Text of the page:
HOW DRY I AM

Drought is everywhere on the planet these days, except perhaps at your home. But with Global warming,  a 3rd world child dies every 8 seconds from lack of water. Those picturesque huts you see in Rural villages in the 3rd world don't have RUNNING WATER.  There are no pipes underground in rural areas of Asia, India or Latin america.

We Northern Hemisphere people can't imagine how costly running water would be for these people. The going rate is TWO years of a family's salary to just get the pipe hookup. Women walk to the river, bring home dirty water with a jar on their head and give it to small children. So another group of children die from DRINKING that water. Not to worry. There are very simple, cost effective ways to give rural villages water. One is HARVESTING RAINWATER. The technology is forgotten in many places but it's what people did 20,000 years ago or 10,000 years ago. All it takes is some kind of a tank. It's easier for moderns as we have water purifiers, chemical anti-algae agents, for long term storage. Then, all you need is a faucet on the tank, a simple tap or two or three. The tank becomes a big SPARKLETT's BOTTLE stand.

                            Rooftop Rainwater Harvesting


Rural Schools in Rajasthan
The Barefoot College Experience1

Taken From Best Practices in Water Management
Case Studies from Rural India-2005
German Agro Action, 2005 by Bunker Roy & Laxman Singh

In 2003, the GERMAN Ministry of Water Resources sanctioned a pilot project to harvest rainwater in 100 rural schools across 13 states in the country through 20 village Community Based Organizations (CBOs). The project aimed to provide adequate water for drinking and sanitation by collecting rainwater from the roof tops of school buildings and storing this in underground water tanks. The Barefoot College, Tillonia outlines the simple and low cost traditional technique which can serve as a permanent sweet drinking water source for school children in rural areas.

Rainwater Harvesting (RWH) from roofs is a simple low cost technique that has been practiced for hundreds of years in the desert areas of India. For over two decades, the Barefoot College has provided drinking water in remote rural schools in 15 states for about 32 million people by collecting rainwater from rooftops of the schools and storing it in underground tanks. Barefoot College regards RW Harvesting as not only an alternative, but often as the only viable solution. As  CHOLERA vibrium get into every river and lake in these countries, it would be wise to learn THE CURE and carry herbal or pharm remedies with you.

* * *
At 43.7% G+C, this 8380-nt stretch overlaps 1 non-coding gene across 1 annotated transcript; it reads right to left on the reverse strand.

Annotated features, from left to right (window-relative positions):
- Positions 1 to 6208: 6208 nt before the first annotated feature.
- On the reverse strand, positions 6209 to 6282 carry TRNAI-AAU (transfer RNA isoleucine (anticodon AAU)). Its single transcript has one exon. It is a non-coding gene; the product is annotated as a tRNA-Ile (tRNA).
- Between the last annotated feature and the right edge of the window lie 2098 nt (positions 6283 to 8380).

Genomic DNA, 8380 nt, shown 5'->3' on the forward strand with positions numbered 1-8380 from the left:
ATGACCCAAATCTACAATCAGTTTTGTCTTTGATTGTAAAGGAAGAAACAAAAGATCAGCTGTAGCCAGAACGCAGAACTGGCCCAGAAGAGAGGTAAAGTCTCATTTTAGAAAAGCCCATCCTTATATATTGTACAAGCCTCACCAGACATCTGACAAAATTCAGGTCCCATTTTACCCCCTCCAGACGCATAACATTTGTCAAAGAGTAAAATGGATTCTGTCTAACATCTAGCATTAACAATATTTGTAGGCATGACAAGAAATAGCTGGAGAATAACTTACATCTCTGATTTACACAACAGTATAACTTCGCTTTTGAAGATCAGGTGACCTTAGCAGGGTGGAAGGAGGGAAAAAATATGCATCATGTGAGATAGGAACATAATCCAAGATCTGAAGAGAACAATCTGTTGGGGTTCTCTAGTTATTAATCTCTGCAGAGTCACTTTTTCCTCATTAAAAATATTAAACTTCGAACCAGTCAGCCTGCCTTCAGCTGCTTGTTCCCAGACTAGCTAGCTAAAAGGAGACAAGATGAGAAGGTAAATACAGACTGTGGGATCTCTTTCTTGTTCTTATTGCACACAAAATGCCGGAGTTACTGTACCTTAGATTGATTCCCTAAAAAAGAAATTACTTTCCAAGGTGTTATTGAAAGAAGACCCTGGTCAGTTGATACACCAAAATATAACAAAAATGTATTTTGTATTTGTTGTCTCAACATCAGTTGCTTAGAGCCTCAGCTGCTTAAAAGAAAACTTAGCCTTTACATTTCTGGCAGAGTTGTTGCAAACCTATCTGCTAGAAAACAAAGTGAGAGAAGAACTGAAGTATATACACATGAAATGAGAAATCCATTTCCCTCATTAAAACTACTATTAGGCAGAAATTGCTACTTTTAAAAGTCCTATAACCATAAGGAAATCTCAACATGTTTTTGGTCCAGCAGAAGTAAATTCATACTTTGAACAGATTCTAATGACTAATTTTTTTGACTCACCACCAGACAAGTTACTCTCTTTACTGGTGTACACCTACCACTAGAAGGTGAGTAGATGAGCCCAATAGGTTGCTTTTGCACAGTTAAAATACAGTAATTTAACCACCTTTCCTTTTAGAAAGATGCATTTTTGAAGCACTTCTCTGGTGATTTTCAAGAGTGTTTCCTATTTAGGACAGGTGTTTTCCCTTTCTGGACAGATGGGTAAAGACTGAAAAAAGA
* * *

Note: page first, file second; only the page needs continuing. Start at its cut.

Rooftop Rainwater Harvesting is recognized as not only a simple and low cost traditional technique but as a permanent sweet drinking water source for school children in the rural areas. In remote villages where access to drinking water is a major problem, RWH structures serves two purposes:

    * a source of potable water, especially during the dry season (4- 5 months)
    * year-round water provision to improve hygiene, e.g. low-flush public toilets.

      Applying local techniques, particularly in rural areas, directly benefits vulnerable groups in the society in several ways, such as:
    * A direct effect of providing water in schools is evident in an increased attendance of children, particularly girls. Water scarcity and trekking long distances for collecting water, specially during dry periods increases the burden on women and girls, as a result education of the girl child is neglected. Collecting water for domestic use is usually the responsibility of women and girls. The hours they spend fetching water is time that is not available for childcare, productive activities and schooling.
    * More children can concentrate on reading and writing in schools instead of spending hours fetching water.
    * The availability of fresh drinking water and water for sanitation also reduces the incidence of waterborne diseases.
    * Connecting rainwater harvesting structures to primary schools and other community places has an immediate capacity building effect and can be linked to environmental education programmes and education for improved hygiene and nutrition.

      The Barefoot College was started in 1972 with the conviction that solutions to rural problems lie within the community. Practical knowledge and skills are emphasized rather than paper qualifications.
See:      http://www.barefootcollege.org


DESERTIFICATION is about the increasing tendency for parts of the world to have continual drought turning fertile areas into barren deserts. One must study how to get water in, onto the plants and keep soil fertile. DRIP IRRIGATION does it all
and see:

CISTERNS are not expensive and they do the job. < CLICKABLE URL